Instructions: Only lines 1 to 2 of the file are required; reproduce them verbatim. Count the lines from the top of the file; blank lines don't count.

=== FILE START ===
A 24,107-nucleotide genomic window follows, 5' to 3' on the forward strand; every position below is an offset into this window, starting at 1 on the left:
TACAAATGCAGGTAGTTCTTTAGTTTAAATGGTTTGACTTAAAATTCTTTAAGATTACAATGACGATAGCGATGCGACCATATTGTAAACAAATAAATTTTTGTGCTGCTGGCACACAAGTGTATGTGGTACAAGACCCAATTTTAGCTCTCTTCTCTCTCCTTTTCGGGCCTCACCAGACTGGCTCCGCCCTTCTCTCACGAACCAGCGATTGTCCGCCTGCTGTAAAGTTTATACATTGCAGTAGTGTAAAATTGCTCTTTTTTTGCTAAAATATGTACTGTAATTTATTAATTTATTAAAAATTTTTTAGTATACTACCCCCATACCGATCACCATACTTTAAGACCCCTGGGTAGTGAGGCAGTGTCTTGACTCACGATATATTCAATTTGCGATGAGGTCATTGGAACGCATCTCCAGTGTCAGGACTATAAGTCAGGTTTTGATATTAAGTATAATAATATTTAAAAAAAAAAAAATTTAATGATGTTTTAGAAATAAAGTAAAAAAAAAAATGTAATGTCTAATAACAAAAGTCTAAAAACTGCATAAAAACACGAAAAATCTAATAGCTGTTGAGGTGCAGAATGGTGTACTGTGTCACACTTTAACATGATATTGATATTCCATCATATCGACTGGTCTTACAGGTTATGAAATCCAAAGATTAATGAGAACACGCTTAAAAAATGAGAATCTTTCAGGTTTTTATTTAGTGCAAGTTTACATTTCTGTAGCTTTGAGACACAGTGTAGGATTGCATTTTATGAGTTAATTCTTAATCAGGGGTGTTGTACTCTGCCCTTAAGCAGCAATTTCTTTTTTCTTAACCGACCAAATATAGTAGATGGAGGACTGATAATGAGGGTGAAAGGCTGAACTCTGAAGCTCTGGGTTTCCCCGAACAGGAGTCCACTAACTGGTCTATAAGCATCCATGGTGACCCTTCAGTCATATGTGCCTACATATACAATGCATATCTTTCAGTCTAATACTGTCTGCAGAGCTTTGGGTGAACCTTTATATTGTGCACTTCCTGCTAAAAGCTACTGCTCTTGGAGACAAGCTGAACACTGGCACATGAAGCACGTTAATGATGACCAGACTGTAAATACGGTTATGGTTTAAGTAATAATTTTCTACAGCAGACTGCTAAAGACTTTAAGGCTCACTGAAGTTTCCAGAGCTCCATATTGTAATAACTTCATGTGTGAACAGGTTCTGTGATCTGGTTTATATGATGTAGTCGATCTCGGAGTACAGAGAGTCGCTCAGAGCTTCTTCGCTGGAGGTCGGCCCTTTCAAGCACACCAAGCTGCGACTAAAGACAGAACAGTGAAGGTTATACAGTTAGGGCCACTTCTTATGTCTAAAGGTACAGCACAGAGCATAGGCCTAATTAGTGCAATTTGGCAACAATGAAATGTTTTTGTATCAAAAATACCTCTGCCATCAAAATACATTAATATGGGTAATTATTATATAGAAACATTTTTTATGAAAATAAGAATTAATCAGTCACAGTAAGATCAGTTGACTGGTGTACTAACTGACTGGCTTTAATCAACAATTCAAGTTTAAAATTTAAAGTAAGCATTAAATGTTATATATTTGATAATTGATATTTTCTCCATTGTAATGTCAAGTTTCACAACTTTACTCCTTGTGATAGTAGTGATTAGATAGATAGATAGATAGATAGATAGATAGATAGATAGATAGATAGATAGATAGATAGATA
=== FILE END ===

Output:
A 24,107-nucleotide genomic window follows, 5' to 3' on the forward strand; every position below is an offset into this window, starting at 1 on the left:
TACAAATGCAGGTAGTTCTTTAGTTTAAATGGTTTGACTTAAAATTCTTTAAGATTACAATGACGATAGCGATGCGACCATATTGTAAACAAATAAATTTTTGTGCTGCTGGCACACAAGTGTATGTGGTACAAGACCCAATTTTAGCTCTCTTCTCTCTCCTTTTCGGGCCTCACCAGACTGGCTCCGCCCTTCTCTCACGAACCAGCGATTGTCCGCCTGCTGTAAAGTTTATACATTGCAGTAGTGTAAAATTGCTCTTTTTTTGCTAAAATATGTACTGTAATTTATTAATTTATTAAAAATTTTTTAGTATACTACCCCCATACCGATCACCATACTTTAAGACCCCTGGGTAGTGAGGCAGTGTCTTGACTCACGATATATTCAATTTGCGATGAGGTCATTGGAACGCATCTCCAGTGTCAGGACTATAAGTCAGGTTTTGATATTAAGTATAATAATATTTAAAAAAAAAAAAATTTAATGATGTTTTAGAAATAAAGTAAAAAAAAAAATGTAATGTCTAATAACAAAAGTCTAAAAACTGCATAAAAACACGAAAAATCTAATAGCTGTTGAGGTGCAGAATGGTGTACTGTGTCACACTTTAACATGATATTGATATTCCATCATATCGACTGGTCTTACAGGTTATGAAATCCAAAGATTAATGAGAACACGCTTAAAAAATGAGAATCTTTCAGGTTTTTATTTAGTGCAAGTTTACATTTCTGTAGCTTTGAGACACAGTGTAGGATTGCATTTTATGAGTTAATTCTTAATCAGGGGTGTTGTACTCTGCCCTTAAGCAGCAATTTCTTTTTTCTTAACCGACCAAATATAGTAGATGGAGGACTGATAATGAGGGTGAAAGGCTGAACTCTGAAGCTCTGGGTTTCCCCGAACAGGAGTCCACTAACTGGTCTATAAGCATCCATGGTGACCCTTCAGTCATATGTGCCTACATATACAATGCATATCTTTCAGTCTAATACTGTCTGCAGAGCTTTGGGTGAACCTTTATATTGTGCACTTCCTGCTAAAAGCTACTGCTCTTGGAGACAAGCTGAACACTGGCACATGAAGCACGTTAATGATGACCAGACTGTAAATACGGTTATGGTTTAAGTAATAATTTTCTACAGCAGACTGCTAAAGACTTTAAGGCTCACTGAAGTTTCCAGAGCTCCATATTGTAATAACTTCATGTGTGAACAGGTTCTGTGATCTGGTTTATATGATGTAGTCGATCTCGGAGTACAGAGAGTCGCTCAGAGCTTCTTCGCTGGAGGTCGGCCCTTTCAAGCACACCAAGCTGCGACTAAAGACAGAACAGTGAAGGTTATACAGTTAGGGCCACTTCTTATGTCTAAAGGTACAGCACAGAGCATAGGCCTAATTAGTGCAATTTGGCAACAATGAAATGTTTTTGTATCAAAAATACCTCTGCCATCAAAATACATTAATATGGGTAATTATTATATAGAAACATTTTTTATGAAAATAAGAATTAATCAGTCACAGTAAGATCAGTTGACTGGTGTACTAACTGACTGGCTTTAATCAACAATTCAAGTTTAAAATTTAAAGTAAGCATTAAATGTTATATATTTGATAATTGATATTTTCTCCATTGTAATGTCAAGTTTCACAACTTTACTCCTTGTGATAGTAGTGATTAGATAGATAGATAGATAGATAGATAGATAGATAGATAGATAGATAGATAGATAGATAGATA